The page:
Finally, borrowers are starting to seek to apply this general high-watermark concept to EBITDA growers too, by providing that the grower component of any applicable basket at any time will be the greater of (i) the pro-forma EBITDA at such time and (ii) the highest previously reported EBITDA during the life of the credit agreement. This creates a one-way ratchet, such that all baskets are automatically increased to, and remain at, the highest four-quarter EBITDA reported during the term of the credit facility, even when the performance of the business and EBITDA have materially deteriorated at a later test date.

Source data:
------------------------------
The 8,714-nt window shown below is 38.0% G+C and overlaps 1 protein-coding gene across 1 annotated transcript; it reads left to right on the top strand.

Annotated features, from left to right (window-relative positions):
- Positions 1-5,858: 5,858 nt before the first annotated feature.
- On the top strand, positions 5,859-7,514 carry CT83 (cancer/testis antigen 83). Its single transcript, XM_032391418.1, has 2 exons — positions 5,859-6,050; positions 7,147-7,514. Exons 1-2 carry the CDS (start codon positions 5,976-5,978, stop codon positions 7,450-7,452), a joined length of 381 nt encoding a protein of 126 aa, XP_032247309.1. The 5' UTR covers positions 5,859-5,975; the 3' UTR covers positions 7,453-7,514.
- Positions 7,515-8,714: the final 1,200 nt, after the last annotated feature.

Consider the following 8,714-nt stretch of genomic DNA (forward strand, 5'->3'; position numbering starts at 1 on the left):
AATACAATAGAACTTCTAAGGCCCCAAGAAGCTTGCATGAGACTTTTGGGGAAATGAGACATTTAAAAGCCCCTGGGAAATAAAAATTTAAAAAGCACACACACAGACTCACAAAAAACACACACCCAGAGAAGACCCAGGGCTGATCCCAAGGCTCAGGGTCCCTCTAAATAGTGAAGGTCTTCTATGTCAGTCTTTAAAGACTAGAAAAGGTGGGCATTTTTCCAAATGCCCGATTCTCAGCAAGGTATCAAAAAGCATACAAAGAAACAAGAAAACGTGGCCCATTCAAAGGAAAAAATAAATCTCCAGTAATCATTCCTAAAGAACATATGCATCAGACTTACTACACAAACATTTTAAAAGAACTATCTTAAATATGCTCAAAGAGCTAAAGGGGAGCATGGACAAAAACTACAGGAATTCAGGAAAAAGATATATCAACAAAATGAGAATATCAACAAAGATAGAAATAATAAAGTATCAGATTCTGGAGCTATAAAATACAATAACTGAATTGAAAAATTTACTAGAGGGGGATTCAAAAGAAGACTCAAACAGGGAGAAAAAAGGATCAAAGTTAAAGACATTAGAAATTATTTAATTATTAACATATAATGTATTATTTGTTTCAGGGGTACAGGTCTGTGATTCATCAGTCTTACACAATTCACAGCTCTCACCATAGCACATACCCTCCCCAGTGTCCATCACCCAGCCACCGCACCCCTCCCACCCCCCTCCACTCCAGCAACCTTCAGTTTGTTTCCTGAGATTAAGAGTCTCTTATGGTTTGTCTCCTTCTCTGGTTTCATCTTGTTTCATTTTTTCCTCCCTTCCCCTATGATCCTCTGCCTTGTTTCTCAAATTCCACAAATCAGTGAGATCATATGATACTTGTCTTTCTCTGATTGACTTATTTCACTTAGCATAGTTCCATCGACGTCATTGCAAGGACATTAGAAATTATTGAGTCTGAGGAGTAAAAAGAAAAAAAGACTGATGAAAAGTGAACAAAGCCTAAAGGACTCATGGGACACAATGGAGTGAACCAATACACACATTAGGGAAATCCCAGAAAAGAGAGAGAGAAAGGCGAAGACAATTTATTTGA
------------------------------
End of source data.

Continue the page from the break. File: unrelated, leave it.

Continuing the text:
The authors would like to thank Meyer Dworkin for his invaluable assistance in the preparation of this chapter. Meyer is a partner in Davis Polk’s Finance Group. He advises lenders and borrowers on a wide range of finance transactions, including leveraged financings, NAV facilities, and back-leverage and derivatives transactions.